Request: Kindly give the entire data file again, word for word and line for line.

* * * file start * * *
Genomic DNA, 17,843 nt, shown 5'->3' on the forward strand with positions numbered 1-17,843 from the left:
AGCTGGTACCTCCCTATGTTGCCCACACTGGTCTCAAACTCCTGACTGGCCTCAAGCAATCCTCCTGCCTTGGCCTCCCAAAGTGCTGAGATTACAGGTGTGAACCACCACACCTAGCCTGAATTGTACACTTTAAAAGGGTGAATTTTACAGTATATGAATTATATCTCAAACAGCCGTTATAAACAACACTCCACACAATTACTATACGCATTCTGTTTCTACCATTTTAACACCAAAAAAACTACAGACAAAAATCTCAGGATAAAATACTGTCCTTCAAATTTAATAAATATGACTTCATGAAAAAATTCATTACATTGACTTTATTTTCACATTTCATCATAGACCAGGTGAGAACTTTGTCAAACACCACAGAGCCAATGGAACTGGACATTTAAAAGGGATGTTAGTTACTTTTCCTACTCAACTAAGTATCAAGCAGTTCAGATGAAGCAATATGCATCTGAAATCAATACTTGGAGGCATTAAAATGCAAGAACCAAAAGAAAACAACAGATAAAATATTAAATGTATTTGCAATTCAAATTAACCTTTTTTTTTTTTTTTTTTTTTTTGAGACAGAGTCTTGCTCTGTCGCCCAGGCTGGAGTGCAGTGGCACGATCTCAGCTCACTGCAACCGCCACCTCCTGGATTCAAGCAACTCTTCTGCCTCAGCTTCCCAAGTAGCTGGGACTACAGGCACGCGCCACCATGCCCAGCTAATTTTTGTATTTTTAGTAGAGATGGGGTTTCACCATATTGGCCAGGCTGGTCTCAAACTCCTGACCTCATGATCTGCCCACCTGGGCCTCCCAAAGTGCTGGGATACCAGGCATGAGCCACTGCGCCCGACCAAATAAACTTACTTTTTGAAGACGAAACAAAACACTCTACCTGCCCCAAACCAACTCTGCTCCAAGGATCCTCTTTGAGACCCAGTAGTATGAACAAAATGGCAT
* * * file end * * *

Genomic DNA, 17,843 nt, shown 5'->3' on the forward strand with positions numbered 1-17,843 from the left:
AGCTGGTACCTCCCTATGTTGCCCACACTGGTCTCAAACTCCTGACTGGCCTCAAGCAATCCTCCTGCCTTGGCCTCCCAAAGTGCTGAGATTACAGGTGTGAACCACCACACCTAGCCTGAATTGTACACTTTAAAAGGGTGAATTTTACAGTATATGAATTATATCTCAAACAGCCGTTATAAACAACACTCCACACAATTACTATACGCATTCTGTTTCTACCATTTTAACACCAAAAAAACTACAGACAAAAATCTCAGGATAAAATACTGTCCTTCAAATTTAATAAATATGACTTCATGAAAAAATTCATTACATTGACTTTATTTTCACATTTCATCATAGACCAGGTGAGAACTTTGTCAAACACCACAGAGCCAATGGAACTGGACATTTAAAAGGGATGTTAGTTACTTTTCCTACTCAACTAAGTATCAAGCAGTTCAGATGAAGCAATATGCATCTGAAATCAATACTTGGAGGCATTAAAATGCAAGAACCAAAAGAAAACAACAGATAAAATATTAAATGTATTTGCAATTCAAATTAACCTTTTTTTTTTTTTTTTTTTTTTTGAGACAGAGTCTTGCTCTGTCGCCCAGGCTGGAGTGCAGTGGCACGATCTCAGCTCACTGCAACCGCCACCTCCTGGATTCAAGCAACTCTTCTGCCTCAGCTTCCCAAGTAGCTGGGACTACAGGCACGCGCCACCATGCCCAGCTAATTTTTGTATTTTTAGTAGAGATGGGGTTTCACCATATTGGCCAGGCTGGTCTCAAACTCCTGACCTCATGATCTGCCCACCTGGGCCTCCCAAAGTGCTGGGATACCAGGCATGAGCCACTGCGCCCGACCAAATAAACTTACTTTTTGAAGACGAAACAAAACACTCTACCTGCCCCAAACCAACTCTGCTCCAAGGATCCTCTTTGAGACCCAGTAGTATGAACAAAATGGCAT